For further information contact:
Venkatesh Raghavendra at venkatesh.raghavendra@sit.edu

Minimum enrollment: 10 students
Maximum enrollment: 20 students

Estimated cost: $425

Offered to both Vermont and Washington, DC graduate students.

Policy Advocacy: Practice
Location:
Washington, DC
Dates: This course is not being offered in 2017
Credits: 2
Professor: Sarah Roma
Course number: SDIS-5224-DC
Prerequisite: SDIS-5223

This two-week, full-time course builds on the content of the one-credit Policy Advocacy Concepts course offered in the fall semester. It spirals back through, with more detail and sophistication, the core elements of an advocacy campaign: advocates, policy, politics, and strategy. In addition, significant attention is given to case study research methods, including assessing processes and outcomes and synthesis of generalizable lessons. 

For further information contact:
Sarah Roma at sarah.roma@sit.edu

Minimum enrollment: 10 students
Maximum enrollment: 20 students

Estimated cost: $425

Offered to both Vermont and Washington, DC graduate students.

Monitoring and Evaluation: Practice
Location:
Washington, DC
Dates: January 9-20, 2017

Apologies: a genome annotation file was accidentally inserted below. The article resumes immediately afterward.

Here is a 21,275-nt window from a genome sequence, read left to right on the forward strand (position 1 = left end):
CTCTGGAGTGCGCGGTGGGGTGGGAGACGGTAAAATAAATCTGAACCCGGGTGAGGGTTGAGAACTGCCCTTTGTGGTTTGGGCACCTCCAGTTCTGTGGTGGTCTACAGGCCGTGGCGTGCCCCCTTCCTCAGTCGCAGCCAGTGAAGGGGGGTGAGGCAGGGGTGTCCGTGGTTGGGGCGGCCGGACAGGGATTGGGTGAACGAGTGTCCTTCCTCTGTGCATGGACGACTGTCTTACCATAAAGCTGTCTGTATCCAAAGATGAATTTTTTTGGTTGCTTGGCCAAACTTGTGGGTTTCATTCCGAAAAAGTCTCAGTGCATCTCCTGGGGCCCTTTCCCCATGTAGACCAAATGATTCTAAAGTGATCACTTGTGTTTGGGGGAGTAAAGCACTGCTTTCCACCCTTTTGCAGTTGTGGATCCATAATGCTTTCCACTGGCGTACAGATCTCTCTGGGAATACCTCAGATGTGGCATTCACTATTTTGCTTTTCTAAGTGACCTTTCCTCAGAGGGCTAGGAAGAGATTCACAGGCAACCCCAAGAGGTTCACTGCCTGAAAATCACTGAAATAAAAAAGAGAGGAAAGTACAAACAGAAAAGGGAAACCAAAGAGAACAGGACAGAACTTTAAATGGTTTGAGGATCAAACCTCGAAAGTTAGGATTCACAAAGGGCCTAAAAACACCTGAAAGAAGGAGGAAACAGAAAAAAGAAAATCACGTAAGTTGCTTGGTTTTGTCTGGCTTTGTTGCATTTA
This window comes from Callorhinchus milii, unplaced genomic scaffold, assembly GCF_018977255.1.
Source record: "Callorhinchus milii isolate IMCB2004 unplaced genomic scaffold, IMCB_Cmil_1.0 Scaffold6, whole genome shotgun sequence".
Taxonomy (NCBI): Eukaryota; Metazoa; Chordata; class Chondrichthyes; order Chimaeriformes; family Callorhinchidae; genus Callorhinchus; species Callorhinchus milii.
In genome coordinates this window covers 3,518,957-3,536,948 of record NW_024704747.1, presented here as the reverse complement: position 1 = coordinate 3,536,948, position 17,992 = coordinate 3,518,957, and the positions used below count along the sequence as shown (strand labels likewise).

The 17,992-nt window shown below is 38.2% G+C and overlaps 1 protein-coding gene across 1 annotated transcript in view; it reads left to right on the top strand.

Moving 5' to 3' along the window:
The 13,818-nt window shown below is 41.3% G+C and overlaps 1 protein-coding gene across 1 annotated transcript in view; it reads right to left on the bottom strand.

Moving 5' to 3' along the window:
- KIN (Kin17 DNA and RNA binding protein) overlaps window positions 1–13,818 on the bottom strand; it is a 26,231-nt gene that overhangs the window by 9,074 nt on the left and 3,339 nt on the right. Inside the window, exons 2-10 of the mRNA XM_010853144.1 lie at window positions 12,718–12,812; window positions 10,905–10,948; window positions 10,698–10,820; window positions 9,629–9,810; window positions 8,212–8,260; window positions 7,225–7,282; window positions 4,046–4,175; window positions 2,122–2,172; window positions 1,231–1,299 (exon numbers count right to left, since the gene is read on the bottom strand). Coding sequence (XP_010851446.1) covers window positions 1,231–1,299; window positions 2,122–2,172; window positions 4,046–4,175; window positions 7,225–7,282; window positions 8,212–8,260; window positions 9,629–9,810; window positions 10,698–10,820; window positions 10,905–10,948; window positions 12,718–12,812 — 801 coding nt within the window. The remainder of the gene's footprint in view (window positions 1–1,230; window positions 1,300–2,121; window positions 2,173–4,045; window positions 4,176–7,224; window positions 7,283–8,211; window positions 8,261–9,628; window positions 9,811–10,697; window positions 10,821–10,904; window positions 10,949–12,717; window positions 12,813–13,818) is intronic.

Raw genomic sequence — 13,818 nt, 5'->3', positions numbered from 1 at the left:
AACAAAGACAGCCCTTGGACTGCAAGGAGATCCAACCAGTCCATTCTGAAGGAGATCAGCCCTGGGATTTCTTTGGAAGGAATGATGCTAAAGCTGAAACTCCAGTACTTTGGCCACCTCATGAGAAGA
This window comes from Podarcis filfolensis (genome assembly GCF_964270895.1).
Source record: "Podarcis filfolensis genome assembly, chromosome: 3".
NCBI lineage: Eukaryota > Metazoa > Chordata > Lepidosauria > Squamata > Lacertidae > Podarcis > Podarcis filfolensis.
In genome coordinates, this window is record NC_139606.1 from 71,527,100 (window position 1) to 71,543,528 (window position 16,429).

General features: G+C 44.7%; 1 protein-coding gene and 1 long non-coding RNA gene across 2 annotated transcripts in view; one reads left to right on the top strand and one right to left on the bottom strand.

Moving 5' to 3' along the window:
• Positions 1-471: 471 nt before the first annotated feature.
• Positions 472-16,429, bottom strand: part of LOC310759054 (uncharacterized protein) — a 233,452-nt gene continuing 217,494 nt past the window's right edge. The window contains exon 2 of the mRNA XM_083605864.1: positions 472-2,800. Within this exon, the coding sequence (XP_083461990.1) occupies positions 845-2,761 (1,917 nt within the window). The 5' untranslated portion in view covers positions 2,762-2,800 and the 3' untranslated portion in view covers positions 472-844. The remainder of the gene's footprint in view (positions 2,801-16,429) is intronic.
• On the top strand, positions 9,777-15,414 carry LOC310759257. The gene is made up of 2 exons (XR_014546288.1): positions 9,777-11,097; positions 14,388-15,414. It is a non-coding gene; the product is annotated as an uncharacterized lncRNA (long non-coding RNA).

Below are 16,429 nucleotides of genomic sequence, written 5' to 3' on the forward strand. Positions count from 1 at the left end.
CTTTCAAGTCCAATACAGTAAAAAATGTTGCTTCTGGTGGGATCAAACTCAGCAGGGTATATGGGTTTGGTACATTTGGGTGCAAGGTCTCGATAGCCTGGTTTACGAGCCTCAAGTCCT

Credits: 2
Professor: TBD
Course number: MGMT-5104-DC
Prerequisite: MGMT-5103

This two-week, full-time course is designed to offer students practical knowledge and skills relevant to program monitoring and evaluation. Building on knowledge gained in the one-credit Program Monitoring and Evaluation Concepts course offered in the fall semester, students will learn the skills needed to develop and execute project/program monitoring and evaluation plans and conduct impact evaluations in accordance with the OECD-DAC defined criteria used by development agencies and NGOs.  

For further information contact:
Amy Jersild at amy.jersild@sit.edu

Minimum enrollment: 10 students
Maximum enrollment: 20 students

Estimated cost: $425

Offered to both Vermont and Washington, DC graduate students.

Tourism, Space, and Sustainability
Location: Morocco
Dates: January 23–February 3, 2017
Credits: 2 credits
Instructor: Mokhtar Bouba
Course number: SDIS-5375-MORO

Tourism plays a major role in international development, as traveling continues to be part of the human experience. According to the UN World Tourism Organization’s latest report, more than one billion people traveled last year to an international destination that makes tourism a major source of income and contributes about 10% to the global GDP. This course will focus the dynamics of tourism and cross-culture as they relate to space, environment, and sustainability in Morocco. Because of its strategic location at the crossroads of three continents, Morocco has been a favored destination for tourists for many centuries, hosting more than 10 million tourists in 2013.

For further information contact: Mokhtar Bouba at mokhtar.bouba@sit.edu

Minimum enrollment: 10 students
Maximum enrollment: 15 students